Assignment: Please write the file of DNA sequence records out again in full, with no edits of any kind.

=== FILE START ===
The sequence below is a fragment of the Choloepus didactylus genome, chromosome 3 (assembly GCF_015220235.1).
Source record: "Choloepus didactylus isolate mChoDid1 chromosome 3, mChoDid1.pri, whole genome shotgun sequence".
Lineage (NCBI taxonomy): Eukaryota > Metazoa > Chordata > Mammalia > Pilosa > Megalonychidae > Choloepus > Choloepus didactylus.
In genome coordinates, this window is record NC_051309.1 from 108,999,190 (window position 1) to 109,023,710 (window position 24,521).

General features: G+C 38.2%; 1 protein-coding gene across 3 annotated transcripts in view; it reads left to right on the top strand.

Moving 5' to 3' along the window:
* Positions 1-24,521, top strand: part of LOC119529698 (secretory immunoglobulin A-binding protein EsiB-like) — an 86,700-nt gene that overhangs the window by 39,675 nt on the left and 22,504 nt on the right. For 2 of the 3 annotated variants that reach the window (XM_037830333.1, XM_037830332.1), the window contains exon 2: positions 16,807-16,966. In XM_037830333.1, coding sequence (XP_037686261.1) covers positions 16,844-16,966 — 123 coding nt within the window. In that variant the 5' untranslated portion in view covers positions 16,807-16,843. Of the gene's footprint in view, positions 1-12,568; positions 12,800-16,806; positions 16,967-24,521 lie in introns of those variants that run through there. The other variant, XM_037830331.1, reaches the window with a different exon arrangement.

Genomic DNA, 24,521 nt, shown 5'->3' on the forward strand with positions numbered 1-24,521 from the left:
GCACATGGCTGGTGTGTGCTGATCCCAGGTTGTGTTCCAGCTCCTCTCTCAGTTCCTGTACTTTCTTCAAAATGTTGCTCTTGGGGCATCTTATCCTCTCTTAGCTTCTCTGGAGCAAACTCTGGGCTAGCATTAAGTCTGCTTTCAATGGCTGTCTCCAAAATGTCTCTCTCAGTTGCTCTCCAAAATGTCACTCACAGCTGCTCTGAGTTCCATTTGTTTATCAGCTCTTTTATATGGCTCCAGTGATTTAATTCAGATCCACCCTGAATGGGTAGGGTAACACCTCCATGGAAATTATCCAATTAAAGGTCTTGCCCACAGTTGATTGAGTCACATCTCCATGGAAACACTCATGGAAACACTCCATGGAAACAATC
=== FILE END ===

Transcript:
The sequence below is a fragment of the Choloepus didactylus genome, chromosome 3 (assembly GCF_015220235.1).
Source record: "Choloepus didactylus isolate mChoDid1 chromosome 3, mChoDid1.pri, whole genome shotgun sequence".
Lineage (NCBI taxonomy): Eukaryota > Metazoa > Chordata > Mammalia > Pilosa > Megalonychidae > Choloepus > Choloepus didactylus.
In genome coordinates, this window is record NC_051309.1 from 108,999,190 (window position 1) to 109,023,710 (window position 24,521).

General features: G+C 38.2%; 1 protein-coding gene across 3 annotated transcripts in view; it reads left to right on the top strand.

Moving 5' to 3' along the window:
* Positions 1-24,521, top strand: part of LOC119529698 (secretory immunoglobulin A-binding protein EsiB-like) — an 86,700-nt gene that overhangs the window by 39,675 nt on the left and 22,504 nt on the right. For 2 of the 3 annotated variants that reach the window (XM_037830333.1, XM_037830332.1), the window contains exon 2: positions 16,807-16,966. In XM_037830333.1, coding sequence (XP_037686261.1) covers positions 16,844-16,966 — 123 coding nt within the window. In that variant the 5' untranslated portion in view covers positions 16,807-16,843. Of the gene's footprint in view, positions 1-12,568; positions 12,800-16,806; positions 16,967-24,521 lie in introns of those variants that run through there. The other variant, XM_037830331.1, reaches the window with a different exon arrangement.

Genomic DNA, 24,521 nt, shown 5'->3' on the forward strand with positions numbered 1-24,521 from the left:
GCACATGGCTGGTGTGTGCTGATCCCAGGTTGTGTTCCAGCTCCTCTCTCAGTTCCTGTACTTTCTTCAAAATGTTGCTCTTGGGGCATCTTATCCTCTCTTAGCTTCTCTGGAGCAAACTCTGGGCTAGCATTAAGTCTGCTTTCAATGGCTGTCTCCAAAATGTCTCTCTCAGTTGCTCTCCAAAATGTCACTCACAGCTGCTCTGAGTTCCATTTGTTTATCAGCTCTTTTATATGGCTCCAGTGATTTAATTCAGATCCACCCTGAATGGGTAGGGTAACACCTCCATGGAAATTATCCAATTAAAGGTCTTGCCCACAGTTGATTGAGTCACATCTCCATGGAAACACTCATGGAAACACTCCATGGAAACAATC